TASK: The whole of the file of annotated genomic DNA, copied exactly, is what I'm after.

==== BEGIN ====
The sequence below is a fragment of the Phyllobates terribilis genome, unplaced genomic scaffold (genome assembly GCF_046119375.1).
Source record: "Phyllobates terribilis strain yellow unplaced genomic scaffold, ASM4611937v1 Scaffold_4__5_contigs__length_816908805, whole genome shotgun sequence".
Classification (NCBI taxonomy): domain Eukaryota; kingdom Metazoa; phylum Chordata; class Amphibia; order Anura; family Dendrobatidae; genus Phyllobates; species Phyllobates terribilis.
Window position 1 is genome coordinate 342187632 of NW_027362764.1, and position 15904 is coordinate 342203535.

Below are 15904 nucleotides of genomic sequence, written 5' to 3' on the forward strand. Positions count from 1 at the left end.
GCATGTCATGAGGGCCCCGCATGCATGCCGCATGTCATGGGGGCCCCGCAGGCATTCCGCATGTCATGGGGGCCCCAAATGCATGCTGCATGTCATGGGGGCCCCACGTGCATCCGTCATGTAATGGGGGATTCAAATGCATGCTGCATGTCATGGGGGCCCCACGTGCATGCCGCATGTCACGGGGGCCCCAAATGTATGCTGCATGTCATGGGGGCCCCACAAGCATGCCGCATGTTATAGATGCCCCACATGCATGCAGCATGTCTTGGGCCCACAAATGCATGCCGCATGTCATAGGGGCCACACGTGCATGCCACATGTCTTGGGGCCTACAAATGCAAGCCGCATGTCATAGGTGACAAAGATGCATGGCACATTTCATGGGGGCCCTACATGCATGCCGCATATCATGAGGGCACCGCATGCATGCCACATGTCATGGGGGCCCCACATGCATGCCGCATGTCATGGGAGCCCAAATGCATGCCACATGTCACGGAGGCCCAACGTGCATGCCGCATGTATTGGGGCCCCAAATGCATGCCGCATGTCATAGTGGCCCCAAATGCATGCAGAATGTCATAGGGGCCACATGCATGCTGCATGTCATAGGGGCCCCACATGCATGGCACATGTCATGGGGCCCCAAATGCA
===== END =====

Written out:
The sequence below is a fragment of the Phyllobates terribilis genome, unplaced genomic scaffold (genome assembly GCF_046119375.1).
Source record: "Phyllobates terribilis strain yellow unplaced genomic scaffold, ASM4611937v1 Scaffold_4__5_contigs__length_816908805, whole genome shotgun sequence".
Classification (NCBI taxonomy): domain Eukaryota; kingdom Metazoa; phylum Chordata; class Amphibia; order Anura; family Dendrobatidae; genus Phyllobates; species Phyllobates terribilis.
Window position 1 is genome coordinate 342187632 of NW_027362764.1, and position 15904 is coordinate 342203535.

Below are 15904 nucleotides of genomic sequence, written 5' to 3' on the forward strand. Positions count from 1 at the left end.
GCATGTCATGAGGGCCCCGCATGCATGCCGCATGTCATGGGGGCCCCGCAGGCATTCCGCATGTCATGGGGGCCCCAAATGCATGCTGCATGTCATGGGGGCCCCACGTGCATCCGTCATGTAATGGGGGATTCAAATGCATGCTGCATGTCATGGGGGCCCCACGTGCATGCCGCATGTCACGGGGGCCCCAAATGTATGCTGCATGTCATGGGGGCCCCACAAGCATGCCGCATGTTATAGATGCCCCACATGCATGCAGCATGTCTTGGGCCCACAAATGCATGCCGCATGTCATAGGGGCCACACGTGCATGCCACATGTCTTGGGGCCTACAAATGCAAGCCGCATGTCATAGGTGACAAAGATGCATGGCACATTTCATGGGGGCCCTACATGCATGCCGCATATCATGAGGGCACCGCATGCATGCCACATGTCATGGGGGCCCCACATGCATGCCGCATGTCATGGGAGCCCAAATGCATGCCACATGTCACGGAGGCCCAACGTGCATGCCGCATGTATTGGGGCCCCAAATGCATGCCGCATGTCATAGTGGCCCCAAATGCATGCAGAATGTCATAGGGGCCACATGCATGCTGCATGTCATAGGGGCCCCACATGCATGGCACATGTCATGGGGCCCCAAATGCA